reply to this | link to this | view in chronology ]

  • identicon
    Anonymous Coward, 4 Jan 2017 @ 5:08pm

    How many of these articles are you going to write? If it helps to pay the bills so be it, but reporting each instance with the same conclusion doesn't seem to be making any difference.

    reply to this | link to this | view in chronology ]

    • icon
      That One Guy (profile), 4 Jan 2017 @ 5:30pm

      Re:

      Keep in mind, this isn't an article covering a previous stupid action by FB, but a new example. So long as FB keeps making boneheaded decisions like this pointing it out will continue to be relevant.

      Or put another way: When FB stops being ridiculous on this subject, then TD will no longer have a reason to cover the topic.

      reply to this | link to this | view in chronology ]

      • identicon
        Anonymous Coward, 4 Jan 2017 @ 6:36pm

        Re: Re:

        Facebook's policy is to be arbitrary. This isn't novel at all, it's just another example if it. Due to Facebook's massiveness there will always be chuckle-worthy examples generated every day.

        Reposting these perpetually with no new insight is buzzfeed tier shallowness.

        reply to this | link to this | view in chronology ]

        • icon
          That One Guy (profile), 4 Jan 2017 @ 6:55pm

          Re: Re: Re:

          This isn't novel at all, it's just another example if it.

          And if you ever want it to stop, and/or prevent other companies from doing the same, it helps to call them out when they do it, even if they do so regularly.

          If it's a problem and/or an example of a stupid policy then it doesn't stop being those things if you don't mention it when it comes up, but it might if people keep pointing it out and enough of a momentum builds that it's more worth to the company to change it versus just sitting back and doing nothing.

          reply to this | link to this | view in chronology ]

    • icon
      Dark Helmet (profile), 4 Jan 2017 @ 6:15pm

      Re:

      I rather enjoy this line of thinking. Under this idea, the media ought not report on wars, murders, etc. They've reported on those things for, like, ever, and they still occur, so apparently it isn't making any difference and they should stop....

      reply to this | link to this | view in chronology ]

      • identicon
        Anonymous Coward, 4 Jan 2017 @ 6:42pm

        Re: Re:

        It's a false equivalency. You can't move to a world without wars and murders. Being effected by Facebook censorship requires a conscious effort to use their services.

        reply to this | link to this | view in chronology ]

        • icon
          MrTroy (profile), 4 Jan 2017 @ 7:16pm

          Re: Re: Re:

          There's no false equivalence to the stories. You can't move to a world without Facebook either, but you DO have to make a conscious effort to read either kind of news story.

          I'm all for DH's suggestion for media to stop reporting on wars, but rather than wait for it to happen I'll just not read those stories.

          reply to this | link to this | view in chronology ]

        • identicon
          Anonymous Coward, 4 Jan 2017 @ 9:11pm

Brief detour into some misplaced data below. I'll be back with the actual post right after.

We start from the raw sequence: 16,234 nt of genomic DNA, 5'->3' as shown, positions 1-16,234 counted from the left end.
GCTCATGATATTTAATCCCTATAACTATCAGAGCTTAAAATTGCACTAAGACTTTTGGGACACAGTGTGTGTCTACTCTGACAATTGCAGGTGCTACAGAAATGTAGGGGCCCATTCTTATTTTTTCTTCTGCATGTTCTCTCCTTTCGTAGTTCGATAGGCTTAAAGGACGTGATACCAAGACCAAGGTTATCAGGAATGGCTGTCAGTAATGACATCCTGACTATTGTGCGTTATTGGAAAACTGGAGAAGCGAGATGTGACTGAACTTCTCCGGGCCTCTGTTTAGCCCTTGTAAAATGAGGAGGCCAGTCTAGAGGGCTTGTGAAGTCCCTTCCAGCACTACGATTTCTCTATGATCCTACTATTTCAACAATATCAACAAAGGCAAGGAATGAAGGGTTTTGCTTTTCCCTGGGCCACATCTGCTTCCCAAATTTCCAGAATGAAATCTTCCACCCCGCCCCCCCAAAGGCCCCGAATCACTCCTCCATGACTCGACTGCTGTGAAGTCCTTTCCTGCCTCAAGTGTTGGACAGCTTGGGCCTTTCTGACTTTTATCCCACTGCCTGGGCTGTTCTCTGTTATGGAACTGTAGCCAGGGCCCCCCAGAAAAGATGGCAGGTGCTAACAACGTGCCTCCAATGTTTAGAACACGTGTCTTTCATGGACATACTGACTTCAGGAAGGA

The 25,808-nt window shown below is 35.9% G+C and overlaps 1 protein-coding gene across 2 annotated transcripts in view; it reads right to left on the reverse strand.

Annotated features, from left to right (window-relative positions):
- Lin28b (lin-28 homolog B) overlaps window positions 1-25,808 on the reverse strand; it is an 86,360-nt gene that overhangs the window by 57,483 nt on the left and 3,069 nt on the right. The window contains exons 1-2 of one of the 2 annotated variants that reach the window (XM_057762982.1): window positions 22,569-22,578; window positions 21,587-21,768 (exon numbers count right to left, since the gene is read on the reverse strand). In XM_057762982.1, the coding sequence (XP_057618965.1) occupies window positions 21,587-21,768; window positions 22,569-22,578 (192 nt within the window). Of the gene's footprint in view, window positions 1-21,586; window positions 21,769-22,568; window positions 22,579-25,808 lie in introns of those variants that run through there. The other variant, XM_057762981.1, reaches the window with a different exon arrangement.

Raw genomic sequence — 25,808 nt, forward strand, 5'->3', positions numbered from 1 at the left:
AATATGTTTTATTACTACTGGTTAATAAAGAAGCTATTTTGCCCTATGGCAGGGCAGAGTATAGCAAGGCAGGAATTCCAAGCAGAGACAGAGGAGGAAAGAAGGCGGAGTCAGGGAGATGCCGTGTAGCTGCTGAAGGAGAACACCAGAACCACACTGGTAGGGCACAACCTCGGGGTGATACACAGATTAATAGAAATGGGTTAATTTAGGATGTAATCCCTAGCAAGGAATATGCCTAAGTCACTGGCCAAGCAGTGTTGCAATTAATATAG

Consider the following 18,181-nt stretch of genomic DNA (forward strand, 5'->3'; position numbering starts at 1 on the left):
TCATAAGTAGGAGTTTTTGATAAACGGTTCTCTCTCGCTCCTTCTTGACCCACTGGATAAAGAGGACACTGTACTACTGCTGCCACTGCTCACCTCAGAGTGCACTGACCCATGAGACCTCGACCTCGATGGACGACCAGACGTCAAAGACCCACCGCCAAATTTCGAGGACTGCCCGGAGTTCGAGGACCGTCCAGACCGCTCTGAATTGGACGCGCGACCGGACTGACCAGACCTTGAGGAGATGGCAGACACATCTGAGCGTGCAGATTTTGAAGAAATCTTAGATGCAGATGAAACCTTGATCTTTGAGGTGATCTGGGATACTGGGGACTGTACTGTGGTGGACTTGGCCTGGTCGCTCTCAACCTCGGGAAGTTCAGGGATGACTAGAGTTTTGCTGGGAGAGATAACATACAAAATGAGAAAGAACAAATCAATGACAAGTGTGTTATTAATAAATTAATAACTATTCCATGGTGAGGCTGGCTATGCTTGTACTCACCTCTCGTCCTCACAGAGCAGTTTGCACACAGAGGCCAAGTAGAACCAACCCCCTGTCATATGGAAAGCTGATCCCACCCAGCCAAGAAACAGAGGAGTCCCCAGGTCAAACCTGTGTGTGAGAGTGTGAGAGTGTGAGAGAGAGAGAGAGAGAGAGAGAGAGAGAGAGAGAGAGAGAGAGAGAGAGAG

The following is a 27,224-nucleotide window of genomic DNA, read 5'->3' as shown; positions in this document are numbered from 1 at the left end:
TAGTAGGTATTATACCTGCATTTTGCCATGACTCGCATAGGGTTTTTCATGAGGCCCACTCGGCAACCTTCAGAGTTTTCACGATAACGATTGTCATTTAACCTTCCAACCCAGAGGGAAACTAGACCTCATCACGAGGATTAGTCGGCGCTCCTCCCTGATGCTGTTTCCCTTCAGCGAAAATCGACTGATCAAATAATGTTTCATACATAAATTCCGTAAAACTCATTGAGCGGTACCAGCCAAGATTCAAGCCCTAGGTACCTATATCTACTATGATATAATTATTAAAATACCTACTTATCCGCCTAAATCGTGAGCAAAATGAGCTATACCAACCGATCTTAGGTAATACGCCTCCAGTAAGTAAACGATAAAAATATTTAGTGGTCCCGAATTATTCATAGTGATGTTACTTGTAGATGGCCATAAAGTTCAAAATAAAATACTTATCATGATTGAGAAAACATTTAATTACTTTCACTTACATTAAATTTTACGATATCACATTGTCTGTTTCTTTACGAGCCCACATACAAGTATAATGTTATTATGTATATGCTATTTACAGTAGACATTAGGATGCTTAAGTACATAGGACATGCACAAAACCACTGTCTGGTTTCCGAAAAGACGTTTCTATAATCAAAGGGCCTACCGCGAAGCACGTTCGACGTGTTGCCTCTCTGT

Re: Re: Re:

          > You can't move to a world without wars and murders.

          You can't move to a world without Facebook, either.

          reply to this | link to this | view in chronology ]

        • icon
          PaulT (profile), 5 Jan 2017 @ 12:00am

          Re: Re: Re:

          A world, perhaps not. But, if you read about lots of wars and murders in places you visit, you can also choose not to visit those places. Just as you can choose not to read and comment on articles about Facebook's censorship if you want.

          "Being effected by Facebook censorship requires a conscious effort to use their services."

          ...and if you want to avoid being *affected* by their censorship, it requires being informed of that censorship and its nature. Which might require some sites to be reporting on that, rather than just assuming everyone just knows about it through the ether, perhaps?

          reply to this | link to this | view in chronology ]

        • identicon
          Anonymous Coward, 5 Jan 2017 @ 1:48am

          Re: Re: Re:

          Being effected by Facebook censorship requires a conscious effort to use their services.

          Being mugged requires a conscious effort to walk on the streets. Sometimes the solution to a problem is not to live like a hermit, but rather to take the risks and work to improve society.

          reply to this | link to this | view in chronology ]

        • identicon
          Anonymous Coward, 5 Jan 2017 @ 5:25am

          Re: Re: Re:

          Rather than admit you reached a bit too far, you claim false equivalence ... lol - your deflection, how lame.

          reply to this | link to this | view in chronology ]

    • icon
      Ninja (profile), 5 Jan 2017 @ 4:29am

      Re:

      Just skip them. You are not forced to read. I agree with the other readers. I want to know when it happens and it should keep being written as a warning/reminder for us and to call out the BS of their policies.

      reply to this | link to this | view in chronology ]

    • icon
      JMT (profile), 5 Jan 2017 @ 2:52pm

      Re: